cultural construct" which drops in from the likes of Terry Hawkes is a bit of a
cop-out. Worse still: "Those making the "cultural construct" arguments seem (at
least momentarily) incapable of enjoying or valuing Shakespeare (and all the
associated phenomena) in the same straightforward way as the rest of us
mortals."
 
I am pleased to claim that I neither enjoy nor value Shakespeare in a
sraightforward way. It's very interesting to do Shakespeare studies, but I
remember answering bizarre questions like "Say what you have enjoyed and valued
in Shakespeare's xyz" at school and I had enough teenage perversity to give a
direct answer to this direct question. It is only when I became allowed to
discuss the way that Shakespeare is taught and its position at the peak of that
cultural construct (damn, I said it) 'English Literature' that I got interested
in the subject. Studying what this 'English Literature' is, what it is used
for, and by whom, leads very quickly to the real topic underlying all human
activity: Politics.
 
If you don't want to talk about politics, there is one other option: discuss
tangible empirical knowledge. For example, we can quite easily and profitably
discuss the shape of Globe. If you want to discuss why it was this shape (not
the carpentry, but the intention behind the configuration) you will find
yourself right back in there with politics: how does the signifying 'machine'
(a playhouse) running its software (the play) work? (These terms are Andrew
Gurr's I think, good aren't they?)
 
So, it's not that 'cultural construct' is a big woolly term which potentially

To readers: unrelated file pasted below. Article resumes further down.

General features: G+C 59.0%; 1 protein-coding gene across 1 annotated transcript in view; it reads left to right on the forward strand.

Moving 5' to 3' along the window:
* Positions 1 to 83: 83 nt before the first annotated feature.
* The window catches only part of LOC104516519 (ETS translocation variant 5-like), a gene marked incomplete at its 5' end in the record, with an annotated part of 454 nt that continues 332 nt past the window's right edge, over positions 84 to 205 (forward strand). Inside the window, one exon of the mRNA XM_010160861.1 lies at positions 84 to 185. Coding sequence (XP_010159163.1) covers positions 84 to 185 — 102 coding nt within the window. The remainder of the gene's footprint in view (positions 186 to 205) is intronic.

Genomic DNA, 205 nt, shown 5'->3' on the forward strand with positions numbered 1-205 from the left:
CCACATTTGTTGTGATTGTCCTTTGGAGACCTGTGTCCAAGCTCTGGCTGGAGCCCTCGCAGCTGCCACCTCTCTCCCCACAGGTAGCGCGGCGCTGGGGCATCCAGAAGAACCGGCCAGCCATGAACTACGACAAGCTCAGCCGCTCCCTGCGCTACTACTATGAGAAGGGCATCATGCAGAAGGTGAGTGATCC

covers everything and hence means nothing. Rather, it's a reminder that the
shroud of immanence that Dame Poetry wears is man-made. (I know I must have
plagiarized that from somewhere; could the original owner please collect it at
the end of class).
 
You can discuss what the plays mean (which is what 90% of SHAKSPER traffic
does) and acknowledge that you're talking politics (as Hawkes, Drakakis, etc
do), or you can discuss what the plays mean and pretend you're not talking
politics (as Godshalk, amongst others does). Or you discuss the
tangible/empiricals. Hawkes and Drakakis have adopted the 'pennies from heaven'
approach because this forum is supposed to be peer-to-peer (those computer
terms do come in handy, don't they?) and its not easy to convince peers that
all interpretation is political. Undergraduates can be made to accept this
simple fact by intense dialogue within seminars.
 
Bruce Young fingers Terry Hawkes, and I am guessing that John Drakakis is
implicated too, so I have named names.
 
By the way...does anyone think that 'tangible empirical knowledge' of the kind
I mean (you know, what-shape-was-the-Globe? stuff) is culturally constructed?
No teasing answers, please.
 
Regards
Gabriel Egan
 
(3)----------------------------------------------------------------------------
From:           Richard J Kennedy <
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Date:           Tuesday, 18 Jul 1995 18:40:11 -0700
Subject: 6.0558  Shakespeare as Cultural Construct
Comment:        Re: SHK 6.0558  Shakespeare as Cultural Construct
 
Hear, hear!